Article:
What more can be said about the Wizards, after an improbable home loss to the Minnesota Timberwolves with their playoff lives on the line? The only way they can probably make it now is by backing in by teams above them going into the tank or winning nine of their own last 10 games. Quite frankly, their track record this season suggests they'd waste such an opportunity anyway.
“This is a horrible loss, just plain and simple," said Bradley Beal of the 132-129 double-overtime loss Friday. "There is no explanation about it. We shouldn’t have lost that game.”
Coach Randy Wittman was almost screaming by the time his postgame conference ended, his voice rising with every answer he gave to each question about what went wrong. For starters, the Wizards allowed 62 first-half points to a 23-win team. The Timberwolves were allowed to shoot 53% overall for the game.
Even worse, his team's poise and decision-making down the stretch just wasn't up to par for a core unit that has advanced to the East semifinals during the previous two season. This has been a team that when the screws became tightened, they played better. Not anymore.
"We reluctantly attack the basket and force them to collapse. That's what happens when you get a five-man to guard your one to two man. We dribble sideways and try to get jump shots rather than attack the rim," Wittman said. "And it's something we've talked about all year long and work on it all the time but that's kind of what happened in those instances you're talking about. But it doesn't boil down to that. We have to be smarter time and score. Hey, listen, we had four clean looks at it. Four clean looks and two free throws to win the game.”
Wittman addressed multiple sequences in question there. The foul shots missed by Marcin Gortat with 15 seconds left in the second overtime could've given the Wizards a one-point lead. But Gortat is hardly the blame because they'd dug their own graves before that.
First, the Wizards were up 108-103 late in the fourth quarter when Ricky Rubio's jumper rimmed out for Minnesota. The long rebound led to a push by John Wall who had a 2-on-1 fast break with Beal. Instead of making a basket cut to make Zach LaVine defend at the rim, Beal stayed wide outside the three-point arc and missed. That produced a long rebound for Rubio who countered by finding Gorgui Dieng trailing for a dunk and the foul as Beal reached in. After he made the free throw the score was 108-106 with 1:05 left.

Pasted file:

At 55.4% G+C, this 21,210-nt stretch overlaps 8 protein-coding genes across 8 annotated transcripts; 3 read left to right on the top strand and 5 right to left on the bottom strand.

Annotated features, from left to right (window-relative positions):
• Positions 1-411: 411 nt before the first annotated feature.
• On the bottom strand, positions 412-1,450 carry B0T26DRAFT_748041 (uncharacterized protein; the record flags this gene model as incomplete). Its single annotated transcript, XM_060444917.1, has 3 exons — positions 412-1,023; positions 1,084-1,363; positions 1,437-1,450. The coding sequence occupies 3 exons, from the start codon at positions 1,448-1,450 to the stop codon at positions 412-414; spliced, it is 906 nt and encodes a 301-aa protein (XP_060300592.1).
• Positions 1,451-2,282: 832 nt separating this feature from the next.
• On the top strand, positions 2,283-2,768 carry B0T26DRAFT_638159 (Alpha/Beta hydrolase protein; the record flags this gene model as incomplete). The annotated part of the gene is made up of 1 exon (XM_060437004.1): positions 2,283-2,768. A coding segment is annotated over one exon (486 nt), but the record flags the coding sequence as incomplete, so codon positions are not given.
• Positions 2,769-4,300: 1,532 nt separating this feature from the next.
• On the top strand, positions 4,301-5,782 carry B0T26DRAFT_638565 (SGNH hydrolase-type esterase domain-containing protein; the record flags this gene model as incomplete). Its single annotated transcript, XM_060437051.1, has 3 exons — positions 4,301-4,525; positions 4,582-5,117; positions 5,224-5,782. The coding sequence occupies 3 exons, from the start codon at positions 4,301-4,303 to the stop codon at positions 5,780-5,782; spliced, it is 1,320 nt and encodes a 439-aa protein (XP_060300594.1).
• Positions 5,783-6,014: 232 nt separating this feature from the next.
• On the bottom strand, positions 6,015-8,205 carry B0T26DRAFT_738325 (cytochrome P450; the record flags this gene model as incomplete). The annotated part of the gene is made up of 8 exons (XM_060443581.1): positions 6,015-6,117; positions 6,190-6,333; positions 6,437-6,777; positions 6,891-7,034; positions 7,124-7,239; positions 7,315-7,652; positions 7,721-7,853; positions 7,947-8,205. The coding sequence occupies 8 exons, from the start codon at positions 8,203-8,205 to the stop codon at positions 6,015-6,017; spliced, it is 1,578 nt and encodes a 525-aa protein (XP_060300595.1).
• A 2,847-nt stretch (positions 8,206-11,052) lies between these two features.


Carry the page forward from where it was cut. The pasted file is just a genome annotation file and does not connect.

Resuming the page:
The next Wizards possession was a 24-second violation as the ball didn't touch the paint until Wall drove with three seconds left on the shot clock. After Nene made 1 of 2 foul shots for a 109-106 lead, Andrew Wiggins took a dribble handoff from Rubio and then received a screen from Karl-Anthony Towns. While Towns popped to the three-point arc at the top while Nene and Otto Porter contained the action, Gortat sank too deep in the lane and wasn't able to get out to Dieng in time as he buried just his fourth three-pointer of the season to tie the score to force the first overtime.
On the final possession of regulation, Wall, Beal and Porter had shot opportunities to win it but couldn't. Beal had a mismatch with Dieng on him at the arc at the end of the first overtime with a chance to beat him off the dribble but settled for a contested three-pointer that missed at the buzzer.
Still, they were got ahead 119-115 in the first overtime with 27.3 seconds left. LaVine set a back screen on Porter, escaped from Beal and drilled a three-pointer over the outstreched arm of Gortat on help defense. Beal made two foul shots. LaVine took a handoff from Dieng, who he used to screen Wall, and drained a three to tie it at 121 -- again over Gortat's help -- to send it into a second overtime.
Every time the Wizards created separation, they relaxed, got away from the principles that got them into the lead and squandered it. This loss comes on heels of a 122-101 defeat to the Atlanta Hawks at Verizon Center on Wednesday, a game they had in control for the most of three quarters. They allowed the Hawks so take a season-high 42 threes and make a season-high 17 of them. During the season-high five-game winning streak before these losses, the Wizards defended differently as they took away options.
"We have too many hangovers. We win four in a row, you lose five in a row. Then we come right back and win five in a row," said Wittman, who maintained the loss to Atlanta carried over.
The L.A. Lakers are next on Sunday followed by back-to-back games at the Golden State Warriors, who are 34-0 at home this season, and Sacramento Kings. Before the Wizards even get to matchups with the Phoenix Suns and L.A. Clippers to wrap their longest road stint of the season, they could already be looking ahead to 2016-17.